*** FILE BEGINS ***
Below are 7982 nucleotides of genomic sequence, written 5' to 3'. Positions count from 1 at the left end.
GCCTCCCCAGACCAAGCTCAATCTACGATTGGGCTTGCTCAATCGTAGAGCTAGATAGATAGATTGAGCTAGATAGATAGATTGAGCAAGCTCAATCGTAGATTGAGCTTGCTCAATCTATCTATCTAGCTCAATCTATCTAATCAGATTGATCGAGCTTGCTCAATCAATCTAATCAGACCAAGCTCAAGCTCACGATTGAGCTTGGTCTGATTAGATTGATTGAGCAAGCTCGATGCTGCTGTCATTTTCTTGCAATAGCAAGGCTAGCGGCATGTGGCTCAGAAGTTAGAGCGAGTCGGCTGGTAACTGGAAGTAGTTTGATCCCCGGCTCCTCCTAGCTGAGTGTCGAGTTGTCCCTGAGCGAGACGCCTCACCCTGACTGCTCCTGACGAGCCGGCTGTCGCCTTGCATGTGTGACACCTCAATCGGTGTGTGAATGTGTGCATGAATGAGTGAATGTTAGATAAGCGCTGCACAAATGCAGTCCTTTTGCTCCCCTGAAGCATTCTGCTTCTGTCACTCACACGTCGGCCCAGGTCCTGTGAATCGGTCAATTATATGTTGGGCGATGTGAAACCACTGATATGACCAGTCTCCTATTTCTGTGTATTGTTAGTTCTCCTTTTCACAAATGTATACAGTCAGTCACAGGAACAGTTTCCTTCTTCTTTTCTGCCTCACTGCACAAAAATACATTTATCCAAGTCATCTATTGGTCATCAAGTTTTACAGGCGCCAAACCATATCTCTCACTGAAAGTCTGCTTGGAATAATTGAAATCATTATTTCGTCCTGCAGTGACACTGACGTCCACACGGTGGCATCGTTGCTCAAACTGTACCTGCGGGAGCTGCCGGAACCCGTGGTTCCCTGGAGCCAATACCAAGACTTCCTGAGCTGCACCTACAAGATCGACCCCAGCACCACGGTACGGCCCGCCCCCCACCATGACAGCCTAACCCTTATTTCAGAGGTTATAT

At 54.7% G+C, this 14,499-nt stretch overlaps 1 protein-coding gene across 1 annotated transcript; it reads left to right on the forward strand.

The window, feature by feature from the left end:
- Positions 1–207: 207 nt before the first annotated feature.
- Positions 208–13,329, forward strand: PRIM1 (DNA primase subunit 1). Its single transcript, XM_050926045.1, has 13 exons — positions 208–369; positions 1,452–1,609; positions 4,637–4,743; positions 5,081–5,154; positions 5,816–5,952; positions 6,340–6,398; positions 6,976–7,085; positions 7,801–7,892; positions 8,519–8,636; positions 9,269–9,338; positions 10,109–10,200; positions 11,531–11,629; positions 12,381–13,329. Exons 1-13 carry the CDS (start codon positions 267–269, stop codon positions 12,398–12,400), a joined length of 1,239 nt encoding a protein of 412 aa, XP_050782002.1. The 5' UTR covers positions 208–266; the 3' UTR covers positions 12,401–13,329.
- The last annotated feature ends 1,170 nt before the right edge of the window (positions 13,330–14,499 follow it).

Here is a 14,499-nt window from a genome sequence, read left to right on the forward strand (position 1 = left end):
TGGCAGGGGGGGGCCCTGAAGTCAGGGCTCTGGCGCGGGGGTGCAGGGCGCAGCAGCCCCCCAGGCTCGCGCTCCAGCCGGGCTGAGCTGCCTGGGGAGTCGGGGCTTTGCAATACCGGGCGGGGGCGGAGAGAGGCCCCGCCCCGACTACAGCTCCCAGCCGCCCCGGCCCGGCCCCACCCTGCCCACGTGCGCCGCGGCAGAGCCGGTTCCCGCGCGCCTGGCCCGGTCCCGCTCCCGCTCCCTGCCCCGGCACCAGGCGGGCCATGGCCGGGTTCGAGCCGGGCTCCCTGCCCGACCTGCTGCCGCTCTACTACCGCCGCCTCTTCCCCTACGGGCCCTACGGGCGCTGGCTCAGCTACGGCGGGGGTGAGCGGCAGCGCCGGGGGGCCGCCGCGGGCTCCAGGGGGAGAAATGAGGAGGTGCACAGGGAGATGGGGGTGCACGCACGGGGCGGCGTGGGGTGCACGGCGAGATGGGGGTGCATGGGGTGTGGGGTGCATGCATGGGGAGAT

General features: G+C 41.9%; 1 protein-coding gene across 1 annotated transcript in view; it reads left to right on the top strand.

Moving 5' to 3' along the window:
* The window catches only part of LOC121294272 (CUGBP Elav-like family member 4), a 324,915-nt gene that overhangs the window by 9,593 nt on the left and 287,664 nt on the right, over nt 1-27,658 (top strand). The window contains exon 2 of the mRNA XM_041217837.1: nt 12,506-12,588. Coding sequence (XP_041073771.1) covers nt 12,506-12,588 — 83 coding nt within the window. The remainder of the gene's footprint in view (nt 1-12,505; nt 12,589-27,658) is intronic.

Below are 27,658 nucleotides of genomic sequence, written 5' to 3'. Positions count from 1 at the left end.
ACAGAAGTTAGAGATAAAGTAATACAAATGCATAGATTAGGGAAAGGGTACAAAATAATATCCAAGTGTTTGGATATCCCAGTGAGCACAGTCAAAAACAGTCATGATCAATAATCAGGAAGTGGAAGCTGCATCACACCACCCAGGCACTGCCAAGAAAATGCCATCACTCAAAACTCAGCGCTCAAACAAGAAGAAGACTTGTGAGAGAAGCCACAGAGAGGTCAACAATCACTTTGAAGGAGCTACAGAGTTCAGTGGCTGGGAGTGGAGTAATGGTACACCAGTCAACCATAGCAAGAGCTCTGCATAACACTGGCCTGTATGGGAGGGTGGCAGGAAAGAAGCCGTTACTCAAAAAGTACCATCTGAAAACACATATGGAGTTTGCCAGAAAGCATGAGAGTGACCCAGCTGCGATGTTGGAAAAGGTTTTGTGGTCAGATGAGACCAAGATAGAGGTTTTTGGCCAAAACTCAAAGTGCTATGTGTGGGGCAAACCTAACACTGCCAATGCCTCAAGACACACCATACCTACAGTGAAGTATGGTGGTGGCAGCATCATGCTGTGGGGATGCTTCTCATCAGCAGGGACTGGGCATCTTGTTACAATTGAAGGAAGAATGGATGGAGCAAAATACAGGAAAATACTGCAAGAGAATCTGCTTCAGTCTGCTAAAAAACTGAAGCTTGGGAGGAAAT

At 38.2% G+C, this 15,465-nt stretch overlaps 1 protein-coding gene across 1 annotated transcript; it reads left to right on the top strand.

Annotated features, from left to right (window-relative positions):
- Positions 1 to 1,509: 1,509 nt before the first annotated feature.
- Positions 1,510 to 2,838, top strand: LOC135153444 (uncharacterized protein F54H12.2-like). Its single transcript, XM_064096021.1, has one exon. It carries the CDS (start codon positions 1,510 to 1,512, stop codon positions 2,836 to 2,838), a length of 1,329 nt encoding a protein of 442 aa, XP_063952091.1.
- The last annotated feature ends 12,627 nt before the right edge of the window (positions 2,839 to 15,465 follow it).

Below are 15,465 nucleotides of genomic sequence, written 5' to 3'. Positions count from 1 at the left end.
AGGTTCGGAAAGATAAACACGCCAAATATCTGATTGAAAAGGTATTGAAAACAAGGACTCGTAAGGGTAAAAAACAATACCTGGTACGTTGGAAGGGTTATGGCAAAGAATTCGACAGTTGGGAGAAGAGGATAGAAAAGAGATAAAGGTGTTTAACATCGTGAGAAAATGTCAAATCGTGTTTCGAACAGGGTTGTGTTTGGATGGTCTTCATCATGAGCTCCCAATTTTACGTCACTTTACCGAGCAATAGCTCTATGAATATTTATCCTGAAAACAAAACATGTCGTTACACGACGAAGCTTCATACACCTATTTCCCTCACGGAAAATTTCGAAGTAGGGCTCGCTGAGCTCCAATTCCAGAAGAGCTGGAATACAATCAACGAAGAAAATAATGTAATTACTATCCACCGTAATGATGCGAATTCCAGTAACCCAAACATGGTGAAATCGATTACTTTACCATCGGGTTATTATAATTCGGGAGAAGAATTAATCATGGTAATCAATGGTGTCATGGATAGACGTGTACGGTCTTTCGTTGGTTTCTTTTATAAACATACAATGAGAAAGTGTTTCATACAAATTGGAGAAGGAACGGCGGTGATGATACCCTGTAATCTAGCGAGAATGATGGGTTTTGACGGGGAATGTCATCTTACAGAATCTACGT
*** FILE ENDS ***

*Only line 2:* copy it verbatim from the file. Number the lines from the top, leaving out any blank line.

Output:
GCCTCCCCAGACCAAGCTCAATCTACGATTGGGCTTGCTCAATCGTAGAGCTAGATAGATAGATTGAGCTAGATAGATAGATTGAGCAAGCTCAATCGTAGATTGAGCTTGCTCAATCTATCTATCTAGCTCAATCTATCTAATCAGATTGATCGAGCTTGCTCAATCAATCTAATCAGACCAAGCTCAAGCTCACGATTGAGCTTGGTCTGATTAGATTGATTGAGCAAGCTCGATGCTGCTGTCATTTTCTTGCAATAGCAAGGCTAGCGGCATGTGGCTCAGAAGTTAGAGCGAGTCGGCTGGTAACTGGAAGTAGTTTGATCCCCGGCTCCTCCTAGCTGAGTGTCGAGTTGTCCCTGAGCGAGACGCCTCACCCTGACTGCTCCTGACGAGCCGGCTGTCGCCTTGCATGTGTGACACCTCAATCGGTGTGTGAATGTGTGCATGAATGAGTGAATGTTAGATAAGCGCTGCACAAATGCAGTCCTTTTGCTCCCCTGAAGCATTCTGCTTCTGTCACTCACACGTCGGCCCAGGTCCTGTGAATCGGTCAATTATATGTTGGGCGATGTGAAACCACTGATATGACCAGTCTCCTATTTCTGTGTATTGTTAGTTCTCCTTTTCACAAATGTATACAGTCAGTCACAGGAACAGTTTCCTTCTTCTTTTCTGCCTCACTGCACAAAAATACATTTATCCAAGTCATCTATTGGTCATCAAGTTTTACAGGCGCCAAACCATATCTCTCACTGAAAGTCTGCTTGGAATAATTGAAATCATTATTTCGTCCTGCAGTGACACTGACGTCCACACGGTGGCATCGTTGCTCAAACTGTACCTGCGGGAGCTGCCGGAACCCGTGGTTCCCTGGAGCCAATACCAAGACTTCCTGAGCTGCACCTACAAGATCGACCCCAGCACCACGGTACGGCCCGCCCCCCACCATGACAGCCTAACCCTTATTTCAGAGGTTATAT